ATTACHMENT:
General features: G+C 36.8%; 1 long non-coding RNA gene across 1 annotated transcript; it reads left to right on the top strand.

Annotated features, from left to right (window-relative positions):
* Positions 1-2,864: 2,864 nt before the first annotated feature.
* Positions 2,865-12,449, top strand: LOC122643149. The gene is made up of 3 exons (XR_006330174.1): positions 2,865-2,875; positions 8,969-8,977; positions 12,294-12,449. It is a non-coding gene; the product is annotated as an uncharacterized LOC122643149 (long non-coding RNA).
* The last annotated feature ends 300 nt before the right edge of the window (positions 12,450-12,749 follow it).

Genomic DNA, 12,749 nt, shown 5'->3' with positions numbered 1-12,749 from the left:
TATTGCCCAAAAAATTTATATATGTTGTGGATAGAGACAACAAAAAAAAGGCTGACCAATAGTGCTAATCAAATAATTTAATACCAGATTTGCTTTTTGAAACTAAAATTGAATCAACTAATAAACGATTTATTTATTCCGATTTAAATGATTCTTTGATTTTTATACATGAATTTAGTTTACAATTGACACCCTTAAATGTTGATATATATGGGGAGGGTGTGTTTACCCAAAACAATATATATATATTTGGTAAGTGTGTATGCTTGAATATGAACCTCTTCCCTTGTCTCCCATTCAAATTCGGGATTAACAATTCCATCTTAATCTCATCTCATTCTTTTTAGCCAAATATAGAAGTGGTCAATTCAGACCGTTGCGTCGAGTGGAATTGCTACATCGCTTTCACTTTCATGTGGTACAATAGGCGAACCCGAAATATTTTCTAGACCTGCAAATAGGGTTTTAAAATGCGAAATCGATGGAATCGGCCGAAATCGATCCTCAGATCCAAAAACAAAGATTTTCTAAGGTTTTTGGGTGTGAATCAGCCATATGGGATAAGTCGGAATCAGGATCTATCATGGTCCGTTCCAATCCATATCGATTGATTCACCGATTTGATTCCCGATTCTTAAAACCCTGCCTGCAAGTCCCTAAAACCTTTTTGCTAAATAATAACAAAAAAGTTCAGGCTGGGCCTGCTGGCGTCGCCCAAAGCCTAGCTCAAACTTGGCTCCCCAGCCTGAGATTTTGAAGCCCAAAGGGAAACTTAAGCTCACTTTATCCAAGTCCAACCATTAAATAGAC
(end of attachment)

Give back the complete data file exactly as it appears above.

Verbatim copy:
General features: G+C 36.8%; 1 long non-coding RNA gene across 1 annotated transcript; it reads left to right on the top strand.

Annotated features, from left to right (window-relative positions):
* Positions 1-2,864: 2,864 nt before the first annotated feature.
* Positions 2,865-12,449, top strand: LOC122643149. The gene is made up of 3 exons (XR_006330174.1): positions 2,865-2,875; positions 8,969-8,977; positions 12,294-12,449. It is a non-coding gene; the product is annotated as an uncharacterized LOC122643149 (long non-coding RNA).
* The last annotated feature ends 300 nt before the right edge of the window (positions 12,450-12,749 follow it).

Genomic DNA, 12,749 nt, shown 5'->3' with positions numbered 1-12,749 from the left:
TATTGCCCAAAAAATTTATATATGTTGTGGATAGAGACAACAAAAAAAAGGCTGACCAATAGTGCTAATCAAATAATTTAATACCAGATTTGCTTTTTGAAACTAAAATTGAATCAACTAATAAACGATTTATTTATTCCGATTTAAATGATTCTTTGATTTTTATACATGAATTTAGTTTACAATTGACACCCTTAAATGTTGATATATATGGGGAGGGTGTGTTTACCCAAAACAATATATATATATTTGGTAAGTGTGTATGCTTGAATATGAACCTCTTCCCTTGTCTCCCATTCAAATTCGGGATTAACAATTCCATCTTAATCTCATCTCATTCTTTTTAGCCAAATATAGAAGTGGTCAATTCAGACCGTTGCGTCGAGTGGAATTGCTACATCGCTTTCACTTTCATGTGGTACAATAGGCGAACCCGAAATATTTTCTAGACCTGCAAATAGGGTTTTAAAATGCGAAATCGATGGAATCGGCCGAAATCGATCCTCAGATCCAAAAACAAAGATTTTCTAAGGTTTTTGGGTGTGAATCAGCCATATGGGATAAGTCGGAATCAGGATCTATCATGGTCCGTTCCAATCCATATCGATTGATTCACCGATTTGATTCCCGATTCTTAAAACCCTGCCTGCAAGTCCCTAAAACCTTTTTGCTAAATAATAACAAAAAAGTTCAGGCTGGGCCTGCTGGCGTCGCCCAAAGCCTAGCTCAAACTTGGCTCCCCAGCCTGAGATTTTGAAGCCCAAAGGGAAACTTAAGCTCACTTTATCCAAGTCCAACCATTAAATAGAC